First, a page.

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DPR714

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  1. Ahhhh... I see that now. Thanks for the clarification!! I noticed the bass dropped out too. When the video came back it explained what happened.
  2. I wonder what the hell happened to Matt at the end of Paradise city. He couldn't have dropped a stick, he wouldn't take that long to recover. I wonder if he busted his snare head and had to have his snare replaced. LOL Been there done that.
  3. Its funny how you can see Meegan, and Beta working their phones. Through the show.
  4. Yeah, "Dimebag" gets most of all the shows in the Twin Cites and uploads them.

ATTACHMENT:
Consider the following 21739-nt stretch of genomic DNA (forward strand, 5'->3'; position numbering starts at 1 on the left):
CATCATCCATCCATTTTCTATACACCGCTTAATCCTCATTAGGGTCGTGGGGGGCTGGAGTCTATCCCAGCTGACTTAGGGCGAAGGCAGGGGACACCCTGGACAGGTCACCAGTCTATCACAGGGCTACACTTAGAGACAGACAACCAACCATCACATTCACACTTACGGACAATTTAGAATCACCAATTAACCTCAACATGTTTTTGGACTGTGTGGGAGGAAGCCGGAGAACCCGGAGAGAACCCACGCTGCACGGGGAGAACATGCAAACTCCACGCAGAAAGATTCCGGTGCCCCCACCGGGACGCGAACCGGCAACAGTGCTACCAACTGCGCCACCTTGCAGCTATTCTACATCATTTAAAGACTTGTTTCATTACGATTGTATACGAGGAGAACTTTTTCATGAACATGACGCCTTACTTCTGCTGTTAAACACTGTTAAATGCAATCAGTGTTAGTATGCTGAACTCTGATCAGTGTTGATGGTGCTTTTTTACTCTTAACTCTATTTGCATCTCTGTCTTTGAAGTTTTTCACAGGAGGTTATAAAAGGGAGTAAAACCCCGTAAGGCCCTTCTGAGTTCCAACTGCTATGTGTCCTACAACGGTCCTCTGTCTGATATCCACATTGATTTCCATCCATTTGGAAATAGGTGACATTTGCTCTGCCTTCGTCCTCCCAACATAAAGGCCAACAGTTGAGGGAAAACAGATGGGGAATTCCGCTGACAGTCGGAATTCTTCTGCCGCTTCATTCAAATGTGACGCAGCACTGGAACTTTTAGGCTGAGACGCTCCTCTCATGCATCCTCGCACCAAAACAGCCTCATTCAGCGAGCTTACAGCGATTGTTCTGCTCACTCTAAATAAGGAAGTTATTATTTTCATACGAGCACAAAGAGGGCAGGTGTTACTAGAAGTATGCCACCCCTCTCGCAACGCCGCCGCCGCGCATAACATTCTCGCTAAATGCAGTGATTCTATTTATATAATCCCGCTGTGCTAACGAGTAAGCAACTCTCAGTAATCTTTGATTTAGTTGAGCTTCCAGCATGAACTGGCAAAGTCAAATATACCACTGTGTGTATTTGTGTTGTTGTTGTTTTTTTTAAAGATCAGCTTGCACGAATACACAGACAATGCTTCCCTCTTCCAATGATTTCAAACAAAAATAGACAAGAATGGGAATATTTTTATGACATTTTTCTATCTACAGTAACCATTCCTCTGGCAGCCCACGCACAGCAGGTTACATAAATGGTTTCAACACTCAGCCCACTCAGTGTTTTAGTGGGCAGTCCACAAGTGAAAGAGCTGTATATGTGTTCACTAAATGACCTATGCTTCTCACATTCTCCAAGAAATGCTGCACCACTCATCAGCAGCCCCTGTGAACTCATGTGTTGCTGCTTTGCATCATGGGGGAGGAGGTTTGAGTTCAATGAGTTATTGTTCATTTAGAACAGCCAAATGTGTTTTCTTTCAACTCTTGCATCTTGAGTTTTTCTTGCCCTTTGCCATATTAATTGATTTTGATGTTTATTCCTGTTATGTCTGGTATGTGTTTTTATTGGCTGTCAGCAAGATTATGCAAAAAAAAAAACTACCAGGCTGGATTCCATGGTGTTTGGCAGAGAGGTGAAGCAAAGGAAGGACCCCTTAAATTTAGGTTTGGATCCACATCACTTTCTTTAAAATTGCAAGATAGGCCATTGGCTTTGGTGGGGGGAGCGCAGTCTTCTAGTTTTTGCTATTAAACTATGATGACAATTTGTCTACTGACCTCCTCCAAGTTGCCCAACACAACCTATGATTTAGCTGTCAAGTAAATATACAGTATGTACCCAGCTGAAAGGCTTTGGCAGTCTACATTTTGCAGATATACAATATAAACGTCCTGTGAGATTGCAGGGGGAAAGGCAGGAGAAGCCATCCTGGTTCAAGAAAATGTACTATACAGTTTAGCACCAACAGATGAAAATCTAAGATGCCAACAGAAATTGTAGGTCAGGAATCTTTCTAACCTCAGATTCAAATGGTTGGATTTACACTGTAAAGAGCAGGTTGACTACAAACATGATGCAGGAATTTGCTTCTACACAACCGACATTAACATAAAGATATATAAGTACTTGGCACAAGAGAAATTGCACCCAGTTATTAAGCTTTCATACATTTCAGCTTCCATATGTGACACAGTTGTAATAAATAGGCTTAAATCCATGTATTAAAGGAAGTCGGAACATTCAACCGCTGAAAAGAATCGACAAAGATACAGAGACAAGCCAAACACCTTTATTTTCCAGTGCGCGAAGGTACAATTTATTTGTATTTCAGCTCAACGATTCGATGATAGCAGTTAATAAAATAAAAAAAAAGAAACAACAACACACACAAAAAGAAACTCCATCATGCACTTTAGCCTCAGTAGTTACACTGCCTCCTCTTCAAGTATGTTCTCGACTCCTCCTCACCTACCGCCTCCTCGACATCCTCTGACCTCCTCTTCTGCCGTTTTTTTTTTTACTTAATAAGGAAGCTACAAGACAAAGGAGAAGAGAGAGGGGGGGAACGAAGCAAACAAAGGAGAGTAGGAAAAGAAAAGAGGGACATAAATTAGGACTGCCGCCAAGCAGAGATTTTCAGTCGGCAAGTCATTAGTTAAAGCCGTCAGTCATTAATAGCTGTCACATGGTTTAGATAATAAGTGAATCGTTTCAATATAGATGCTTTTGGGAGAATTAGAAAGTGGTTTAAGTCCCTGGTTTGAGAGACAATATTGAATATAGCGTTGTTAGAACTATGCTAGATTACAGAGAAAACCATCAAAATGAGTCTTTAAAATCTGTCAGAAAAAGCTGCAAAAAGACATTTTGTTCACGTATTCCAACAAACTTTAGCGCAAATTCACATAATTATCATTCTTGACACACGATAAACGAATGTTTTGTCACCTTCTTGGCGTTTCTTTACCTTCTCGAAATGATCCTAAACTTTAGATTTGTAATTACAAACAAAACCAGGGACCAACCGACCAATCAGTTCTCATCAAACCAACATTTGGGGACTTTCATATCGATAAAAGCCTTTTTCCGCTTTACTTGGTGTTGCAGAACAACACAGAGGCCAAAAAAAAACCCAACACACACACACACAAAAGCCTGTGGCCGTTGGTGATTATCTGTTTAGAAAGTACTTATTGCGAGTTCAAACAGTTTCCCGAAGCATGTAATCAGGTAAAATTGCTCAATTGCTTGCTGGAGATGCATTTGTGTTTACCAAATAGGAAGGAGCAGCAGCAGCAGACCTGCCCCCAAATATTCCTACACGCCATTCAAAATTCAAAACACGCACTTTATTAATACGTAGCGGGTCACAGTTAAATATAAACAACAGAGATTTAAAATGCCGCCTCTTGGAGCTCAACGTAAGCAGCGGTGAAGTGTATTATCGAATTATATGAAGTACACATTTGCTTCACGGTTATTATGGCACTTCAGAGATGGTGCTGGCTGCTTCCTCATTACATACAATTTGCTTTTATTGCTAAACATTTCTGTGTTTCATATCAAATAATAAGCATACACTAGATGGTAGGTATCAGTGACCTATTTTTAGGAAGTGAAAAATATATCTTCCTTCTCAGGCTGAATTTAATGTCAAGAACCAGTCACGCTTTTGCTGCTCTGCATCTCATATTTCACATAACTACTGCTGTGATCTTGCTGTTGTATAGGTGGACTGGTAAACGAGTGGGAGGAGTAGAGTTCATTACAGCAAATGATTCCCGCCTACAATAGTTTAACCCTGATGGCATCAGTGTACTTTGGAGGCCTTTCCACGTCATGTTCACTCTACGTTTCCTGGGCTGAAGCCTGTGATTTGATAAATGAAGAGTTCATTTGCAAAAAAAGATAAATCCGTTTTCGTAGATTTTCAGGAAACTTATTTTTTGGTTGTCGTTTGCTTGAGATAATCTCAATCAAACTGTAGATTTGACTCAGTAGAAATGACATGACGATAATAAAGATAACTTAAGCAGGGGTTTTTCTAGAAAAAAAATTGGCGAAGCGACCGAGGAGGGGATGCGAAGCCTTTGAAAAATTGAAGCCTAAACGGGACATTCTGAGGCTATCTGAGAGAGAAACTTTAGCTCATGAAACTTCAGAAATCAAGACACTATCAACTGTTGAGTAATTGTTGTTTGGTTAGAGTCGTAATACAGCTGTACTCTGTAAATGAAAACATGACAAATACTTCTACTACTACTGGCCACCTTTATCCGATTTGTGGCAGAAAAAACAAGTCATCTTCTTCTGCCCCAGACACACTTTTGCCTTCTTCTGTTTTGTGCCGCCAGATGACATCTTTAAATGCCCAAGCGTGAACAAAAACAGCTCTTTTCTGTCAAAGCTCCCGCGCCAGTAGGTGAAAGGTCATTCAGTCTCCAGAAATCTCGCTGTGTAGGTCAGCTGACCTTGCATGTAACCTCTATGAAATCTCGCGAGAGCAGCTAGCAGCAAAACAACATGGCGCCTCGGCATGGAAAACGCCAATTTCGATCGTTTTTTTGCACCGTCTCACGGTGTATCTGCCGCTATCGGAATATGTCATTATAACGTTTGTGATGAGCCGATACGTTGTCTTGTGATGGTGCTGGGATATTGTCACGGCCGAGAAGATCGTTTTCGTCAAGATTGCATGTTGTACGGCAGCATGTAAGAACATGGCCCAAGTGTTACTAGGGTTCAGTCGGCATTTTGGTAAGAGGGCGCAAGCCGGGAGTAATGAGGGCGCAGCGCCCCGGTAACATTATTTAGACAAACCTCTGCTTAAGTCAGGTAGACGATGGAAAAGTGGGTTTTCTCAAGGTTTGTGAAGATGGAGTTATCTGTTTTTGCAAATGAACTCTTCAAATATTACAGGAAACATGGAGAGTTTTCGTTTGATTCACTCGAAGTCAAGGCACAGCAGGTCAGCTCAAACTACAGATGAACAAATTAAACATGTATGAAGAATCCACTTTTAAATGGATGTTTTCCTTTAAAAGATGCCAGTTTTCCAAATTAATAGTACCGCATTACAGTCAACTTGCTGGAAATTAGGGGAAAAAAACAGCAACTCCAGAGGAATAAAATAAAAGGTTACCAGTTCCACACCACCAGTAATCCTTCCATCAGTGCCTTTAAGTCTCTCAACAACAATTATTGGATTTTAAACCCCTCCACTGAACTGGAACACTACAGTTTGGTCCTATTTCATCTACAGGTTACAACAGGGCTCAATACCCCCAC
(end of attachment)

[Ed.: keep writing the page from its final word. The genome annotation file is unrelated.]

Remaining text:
5. The review from one of our local papers: Lots of distance for fans — social and otherwise — at Guns N' Roses show at Xcel Energy Center Chris Riemenschneider 14-17 minutes Welcome to the post-COVID concert jungle. Guns N' Roses came to Xcel Energy Center on Tuesday night a year later than planned, at a smaller venue than planned, and with a lot of uncertainty still hovering over the show like the dark cloud of hair that looms above the band's iconic guitarist, Slash. The first of two concerts on back-to-back nights at the St. Paul arena — followed by British pop star Harry Styles on Wednesday — GNR did not implement any kind of vaccine or mask requirement despite the concert being moved indoors. Attendance may have suffered because of it. Ticket prices were, um, slashed in the days leading up to the concert to around half-price. And that's after the show was already downsized from Target Field last summer (with about a 35,000-person concert capacity) to the X. Only about 11,000 fans showed up in the end, about 1 in 20 of whom rocked out with masks on. At least there were plenty of empty rows for the fans who did want to play it safe and socially distance. Conversely, tickets to the Styles concert remain sold out and priced over $200 on the resale market. That's after the former One Direction heartthrob announced both a mask and vaccine/test mandate for all U.S. tour dates. Of course, the difference in demand may have more to do with career trajectories than COVID worries. Guns N' Roses filled U.S. Bank Stadium on their 2017 reunion tour, when Slash and bassist Duff McKagan first rejoined frontman Axl Rose in the band after 15 years apart. They haven't really done much of note since then, though, and have only one revered album to their name — although 1987's "Appetite for Destruction" remains one of rock's most celebrated records. Especially in hockey arenas in Middle America. Tuesday's concert at least offered some noteworthy new music, courtesy of opening band Mammoth, the group Wolfgang Van Halen formed following last year's death of his father, guitar god Eddie Van Halen. The 30-year-old rock vet — he joined his dad's namesake band as a bassist at age 16 — sounded more like the offspring of Foo Fighter Dave Grohl throughout the 35-minute set, in a good way. He shredded more as a deep-howler singer than as a guitarist during grungy and hard-driving but melodic anthems such as "Don't Back Down" and "Circles." There was still plenty of guitars, though. Two other axemen rounded out the live lineup after Wolfie played all the instruments on Mammoth's album; so he still has a little of Dad's great showoff attitude in him. GNR hit the stage promptly at 8 p.m. — unheard of in the old days! — and opened with two old favorites, "It's So Easy" and "Mr. Brownstone." Shaky at first, Rose sounded warmed up by the time he bellowed and screeched through "Chinese Democracy," title track to GNR's Slash-less 2008 album. That was followed by "Slither," a song from the guitarist's 2000s-era band Velvet Revolver with McKagan — one of only a handful of Tuesday's tunes not also featured on 2017's GNR set list. (Others included "You're Crazy," the trashy new one "Absurd" and covers of "Wichita Lineman" and "I Wanna Be Your Dog.") Rose's voice is nowhere near as hair-raising as it was in the band's hairsprayed days. Like Robert Plant, though, the 59-year-old Rose has learned to modify his approach to get around the unreachable notes — a tactic that proved effective in the slower and dirtier "You're Crazy" and that should've been employed in the whimpering "You Could Be Mine." Slash was, as always, a marksman on guitar throughout the nearly three-hour set. His grimy and downright groovy solo in "Rocket Queen" turned that semi-forgettable oldie into a highlight. His extended solo after "Civil War" — based around Muddy Waters riffs — raised the excitement level just in time for "Sweet Child o' Mine." Along with "Patience" before the encore — and "Paradise City" at the show's end — the big singalong moments sounded as sweet as ever coming out of quarantine and without the troubled acoustics of the band's last show in town. Too bad a third as many people attended this time. Here's the GNR setlist from Tuesday: It's So Easy Mr. Brownstone Chinese Democracy Slither (Velvet Revolver) Double Talkin' Jive Welcome to the Jungle Better Estranged Live and Let Die (Paul McCartney & Wings) You're Crazy Rocket Queen You Could Be Mine I Wanna Be Your Dog (The Stooges) Absurd Civil War Slash's guitar solo Sweet Child o' Mine November Rain Wichita Lineman (Jimmy Webb) Patience Knockin' on Heaven's Door (Bob Dylan) Nightrain ENCORE: Madagascar Don't Cry The Seeker (The Who) Paradise City